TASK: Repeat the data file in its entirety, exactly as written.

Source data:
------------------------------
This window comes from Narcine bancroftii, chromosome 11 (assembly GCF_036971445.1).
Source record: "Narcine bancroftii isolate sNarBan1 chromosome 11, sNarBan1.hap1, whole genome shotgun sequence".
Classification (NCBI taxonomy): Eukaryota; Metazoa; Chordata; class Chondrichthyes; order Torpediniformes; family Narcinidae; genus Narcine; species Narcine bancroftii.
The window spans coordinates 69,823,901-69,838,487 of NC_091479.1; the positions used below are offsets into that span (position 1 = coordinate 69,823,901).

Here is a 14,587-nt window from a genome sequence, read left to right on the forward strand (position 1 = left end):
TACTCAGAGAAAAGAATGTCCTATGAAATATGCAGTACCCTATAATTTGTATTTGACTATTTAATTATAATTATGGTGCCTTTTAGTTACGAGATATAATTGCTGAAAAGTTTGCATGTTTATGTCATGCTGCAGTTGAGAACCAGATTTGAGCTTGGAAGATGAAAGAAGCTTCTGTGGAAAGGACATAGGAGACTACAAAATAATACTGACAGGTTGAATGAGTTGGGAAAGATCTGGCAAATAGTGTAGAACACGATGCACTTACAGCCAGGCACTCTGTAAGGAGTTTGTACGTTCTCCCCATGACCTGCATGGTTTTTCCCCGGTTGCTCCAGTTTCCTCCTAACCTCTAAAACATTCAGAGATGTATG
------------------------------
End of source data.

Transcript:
This window comes from Narcine bancroftii, chromosome 11 (assembly GCF_036971445.1).
Source record: "Narcine bancroftii isolate sNarBan1 chromosome 11, sNarBan1.hap1, whole genome shotgun sequence".
Classification (NCBI taxonomy): Eukaryota; Metazoa; Chordata; class Chondrichthyes; order Torpediniformes; family Narcinidae; genus Narcine; species Narcine bancroftii.
The window spans coordinates 69,823,901-69,838,487 of NC_091479.1; the positions used below are offsets into that span (position 1 = coordinate 69,823,901).

Here is a 14,587-nt window from a genome sequence, read left to right on the forward strand (position 1 = left end):
TACTCAGAGAAAAGAATGTCCTATGAAATATGCAGTACCCTATAATTTGTATTTGACTATTTAATTATAATTATGGTGCCTTTTAGTTACGAGATATAATTGCTGAAAAGTTTGCATGTTTATGTCATGCTGCAGTTGAGAACCAGATTTGAGCTTGGAAGATGAAAGAAGCTTCTGTGGAAAGGACATAGGAGACTACAAAATAATACTGACAGGTTGAATGAGTTGGGAAAGATCTGGCAAATAGTGTAGAACACGATGCACTTACAGCCAGGCACTCTGTAAGGAGTTTGTACGTTCTCCCCATGACCTGCATGGTTTTTCCCCGGTTGCTCCAGTTTCCTCCTAACCTCTAAAACATTCAGAGATGTATG